Playing uninspired ball for much of the night ultimately cost the Notre Dame Fighting Irish in a 16-14 loss to the Stanford Cardinal on Saturday night. The shocking defeat ended the Irish’s three-game winning streak and mirrored the Irish’s earlier loss this season to Marshall. Like this debacle, the Irish fell at home despite entering the clash as double-digit favorites.
Perhaps the most jarring aspect of this crushing loss is that it came against a Cardinal team on a four-game skid that had lost in the final minute just last week. In those four defeats, Stanford had allowed an average of over 38 points per game, yet Notre Dame struggled for much of the evening to move the ball.
Below are some of the key aspects of the loss:
Hurting Their Own Cause
The Irish appeared to be poised to take their second lead with under seven minutes left in the game and trailing by two. However, Audric Estime’s aggressive approach to gaining every yard proved deadly as he fumbled the ball away in Stanford territory, allowing the Cardinal to eat up over four minutes of clock.
Yet, Notre Dame also delivered some self-inflicted wounds during the first half. The most crucial, as it turned out, was Mitchell Evans getting flagged on an illegal man downfield call, which ended up negating a tying touchdown by Michael Mayer. As a result of the blunder, the Irish ended up turning the ball over on downs. Then, late in the first half, Drew Pyne was strip-sacked by Cardinal edge rusher Stephen Herron which was converted into a Stanford field goal as the half ended.
Another Early Rut
One of the major issues that Notre Dame has dealt with this year is the team’s inability to get off to a fast start. In the first five games of 2022, the Irish had been held to just two field goals in the first quarter. That concern once again arose in this game, when Notre Dame was held scoreless for the entire first half.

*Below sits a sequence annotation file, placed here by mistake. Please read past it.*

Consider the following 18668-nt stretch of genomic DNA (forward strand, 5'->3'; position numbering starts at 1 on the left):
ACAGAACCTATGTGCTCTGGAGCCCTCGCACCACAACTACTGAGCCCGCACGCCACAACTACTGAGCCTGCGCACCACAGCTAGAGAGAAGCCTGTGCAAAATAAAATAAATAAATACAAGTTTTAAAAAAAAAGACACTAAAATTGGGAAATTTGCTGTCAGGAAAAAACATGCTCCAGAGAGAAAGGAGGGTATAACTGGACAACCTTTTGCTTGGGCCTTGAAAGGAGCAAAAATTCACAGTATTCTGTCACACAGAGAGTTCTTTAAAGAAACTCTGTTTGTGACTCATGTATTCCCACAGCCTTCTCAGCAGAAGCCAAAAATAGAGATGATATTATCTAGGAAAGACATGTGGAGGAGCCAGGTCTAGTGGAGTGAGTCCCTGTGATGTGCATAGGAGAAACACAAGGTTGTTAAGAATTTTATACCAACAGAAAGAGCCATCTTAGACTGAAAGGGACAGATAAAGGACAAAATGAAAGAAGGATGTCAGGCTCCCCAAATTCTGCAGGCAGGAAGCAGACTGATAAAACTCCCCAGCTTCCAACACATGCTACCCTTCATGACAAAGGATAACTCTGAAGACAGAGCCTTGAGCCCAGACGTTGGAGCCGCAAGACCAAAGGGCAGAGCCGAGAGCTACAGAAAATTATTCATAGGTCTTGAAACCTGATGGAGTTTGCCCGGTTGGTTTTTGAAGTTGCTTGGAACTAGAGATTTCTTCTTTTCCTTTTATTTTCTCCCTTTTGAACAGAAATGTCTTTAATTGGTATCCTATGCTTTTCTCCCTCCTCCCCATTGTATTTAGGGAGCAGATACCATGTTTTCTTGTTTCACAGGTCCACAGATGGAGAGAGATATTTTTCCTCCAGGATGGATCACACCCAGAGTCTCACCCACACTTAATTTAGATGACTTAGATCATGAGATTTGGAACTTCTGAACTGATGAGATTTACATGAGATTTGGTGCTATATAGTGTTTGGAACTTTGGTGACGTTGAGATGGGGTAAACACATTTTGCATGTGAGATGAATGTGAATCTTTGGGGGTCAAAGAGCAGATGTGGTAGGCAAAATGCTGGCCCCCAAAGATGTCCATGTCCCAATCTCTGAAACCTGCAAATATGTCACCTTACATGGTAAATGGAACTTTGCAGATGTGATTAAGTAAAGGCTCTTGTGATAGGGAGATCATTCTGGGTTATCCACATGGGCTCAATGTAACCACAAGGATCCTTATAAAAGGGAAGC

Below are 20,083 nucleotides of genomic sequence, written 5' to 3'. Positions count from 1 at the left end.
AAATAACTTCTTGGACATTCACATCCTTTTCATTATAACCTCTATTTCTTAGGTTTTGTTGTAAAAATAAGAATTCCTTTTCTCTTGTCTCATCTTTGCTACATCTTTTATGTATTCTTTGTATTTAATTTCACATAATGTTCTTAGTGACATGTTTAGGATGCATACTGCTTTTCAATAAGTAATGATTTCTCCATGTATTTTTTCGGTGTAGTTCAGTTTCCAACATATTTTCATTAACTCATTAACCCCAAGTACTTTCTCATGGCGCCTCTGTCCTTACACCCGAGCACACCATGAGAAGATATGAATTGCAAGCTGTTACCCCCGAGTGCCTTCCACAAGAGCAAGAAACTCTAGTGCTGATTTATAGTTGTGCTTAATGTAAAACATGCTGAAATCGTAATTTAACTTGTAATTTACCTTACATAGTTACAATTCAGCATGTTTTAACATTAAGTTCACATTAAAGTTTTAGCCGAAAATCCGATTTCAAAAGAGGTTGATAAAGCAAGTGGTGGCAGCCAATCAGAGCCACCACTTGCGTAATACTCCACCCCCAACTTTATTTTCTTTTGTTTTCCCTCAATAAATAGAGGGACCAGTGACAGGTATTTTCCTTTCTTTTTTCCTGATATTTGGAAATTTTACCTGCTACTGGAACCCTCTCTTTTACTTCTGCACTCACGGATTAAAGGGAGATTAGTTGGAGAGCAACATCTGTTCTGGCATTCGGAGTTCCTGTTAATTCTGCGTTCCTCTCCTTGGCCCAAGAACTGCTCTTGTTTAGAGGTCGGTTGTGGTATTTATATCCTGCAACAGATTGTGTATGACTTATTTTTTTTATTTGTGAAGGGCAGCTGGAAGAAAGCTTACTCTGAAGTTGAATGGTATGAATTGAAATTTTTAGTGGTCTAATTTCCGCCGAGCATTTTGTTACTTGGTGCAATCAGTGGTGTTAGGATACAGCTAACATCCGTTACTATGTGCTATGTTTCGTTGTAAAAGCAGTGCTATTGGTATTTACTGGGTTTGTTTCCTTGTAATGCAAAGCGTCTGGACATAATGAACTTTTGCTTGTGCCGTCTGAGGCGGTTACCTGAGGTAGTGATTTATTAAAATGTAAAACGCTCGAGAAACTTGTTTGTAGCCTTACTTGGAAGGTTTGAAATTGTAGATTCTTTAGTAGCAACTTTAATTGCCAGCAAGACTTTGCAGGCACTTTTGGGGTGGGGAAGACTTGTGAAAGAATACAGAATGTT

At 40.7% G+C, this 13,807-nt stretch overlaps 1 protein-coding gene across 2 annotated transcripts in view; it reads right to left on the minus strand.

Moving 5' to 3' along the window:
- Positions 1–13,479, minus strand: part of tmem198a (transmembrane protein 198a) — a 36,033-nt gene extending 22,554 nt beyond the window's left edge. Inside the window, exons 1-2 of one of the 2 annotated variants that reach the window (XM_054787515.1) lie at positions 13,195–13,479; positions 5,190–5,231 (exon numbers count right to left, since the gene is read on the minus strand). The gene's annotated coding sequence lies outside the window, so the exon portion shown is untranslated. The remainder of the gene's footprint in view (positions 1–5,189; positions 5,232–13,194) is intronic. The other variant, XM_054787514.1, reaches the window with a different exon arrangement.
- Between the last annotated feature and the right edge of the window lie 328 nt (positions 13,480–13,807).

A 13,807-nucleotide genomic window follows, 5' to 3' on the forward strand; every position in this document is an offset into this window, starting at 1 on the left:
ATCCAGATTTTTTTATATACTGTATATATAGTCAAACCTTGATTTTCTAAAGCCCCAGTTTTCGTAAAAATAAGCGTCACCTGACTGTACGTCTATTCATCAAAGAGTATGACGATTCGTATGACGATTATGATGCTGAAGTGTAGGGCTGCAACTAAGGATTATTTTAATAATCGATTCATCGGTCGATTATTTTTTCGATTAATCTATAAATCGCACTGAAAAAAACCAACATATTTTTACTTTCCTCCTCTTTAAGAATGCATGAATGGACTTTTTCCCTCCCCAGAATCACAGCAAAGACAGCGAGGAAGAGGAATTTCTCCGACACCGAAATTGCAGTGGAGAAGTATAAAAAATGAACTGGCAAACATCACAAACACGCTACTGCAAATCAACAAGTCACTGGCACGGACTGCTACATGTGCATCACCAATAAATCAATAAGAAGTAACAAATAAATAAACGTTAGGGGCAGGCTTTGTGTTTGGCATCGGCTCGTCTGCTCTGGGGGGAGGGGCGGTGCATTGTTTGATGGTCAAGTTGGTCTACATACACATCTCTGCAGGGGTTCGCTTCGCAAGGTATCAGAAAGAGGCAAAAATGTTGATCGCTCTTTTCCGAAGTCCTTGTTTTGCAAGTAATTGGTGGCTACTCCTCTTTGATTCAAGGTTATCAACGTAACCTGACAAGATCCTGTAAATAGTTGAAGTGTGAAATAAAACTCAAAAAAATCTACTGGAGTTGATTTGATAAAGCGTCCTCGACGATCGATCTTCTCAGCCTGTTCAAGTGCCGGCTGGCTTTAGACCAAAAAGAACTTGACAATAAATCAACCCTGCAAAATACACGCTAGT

Following a quick three-and-out to start the game for the Irish, the Cardinal picked up four first downs during their eight-play, 66-yard drive that ended with a touchdown. Stanford focused a good deal of attention during the first two quarters on their passing game and ended the half with 11 first downs and a 10-0 advantage.
Diggs-ing Up Some Bright Spots
The lamentable performance by Notre Dame did see running back Logan Diggs match Estime’s 57 yards on the night to lead the Irish. Diggs also gave the Irish some momentum in the third quarter when he started off the first scoring drive with a 26-yard run. Then, on the fateful series that ended with Estime’s fumble, Diggs kept the series going on a clutch fourth-down play.
Also, for the second straight week, another receiving option may have emerged for Pyne in the form of freshman Tobias Merriweather. After Pyne overthrew Merriweather earlier in the game, the two hooked up for the first time on the opening play of the final, a 41-yard scoring toss that gave the Irish their first and only lead of the game.
Defense on the Defense
Even though Notre Dame’s inability to take advantage of Stanford’s porous defense was especially glaring, the Irish defense didn’t go unscathed in this defeat. The Cardinal outgained the Irish in yardage, 385-301, picking up 21 first downs and converting seven different third-down opportunities.
Stanford moved smoothly down the field on their first drive to take a quick 7-0 lead. They were able to exploit Notre Dame’s problems when it came to trying to bring down ball carriers. One final problem stemmed from the lack of a sustained pass rush against an injury-plagued front line for Stanford, with the Irish picking up just a single sack on the night.
Time Enough to Lose
Even though Stanford was held to a single touchdown, the Notre Dame defense ended the game with the Cardinal holding onto the ball for over 36 minutes. Whether having extra minutes would have aided the struggling Irish offense is open to debate but not getting stops when needed proved to be deadly.
Notre Dame remains at home to take on the UNLV Rebels in the first-ever meeting between the two schools. Entering their late game against Air Force on Saturday night, the Rebels had a 4-2 record and have shown that they can put points on the board. On two occasions, they’ve tallied over 50 points in a game. Conversely, there are plenty of holes in UNLV’s defense, which has yet to keep a team under 20 points this season.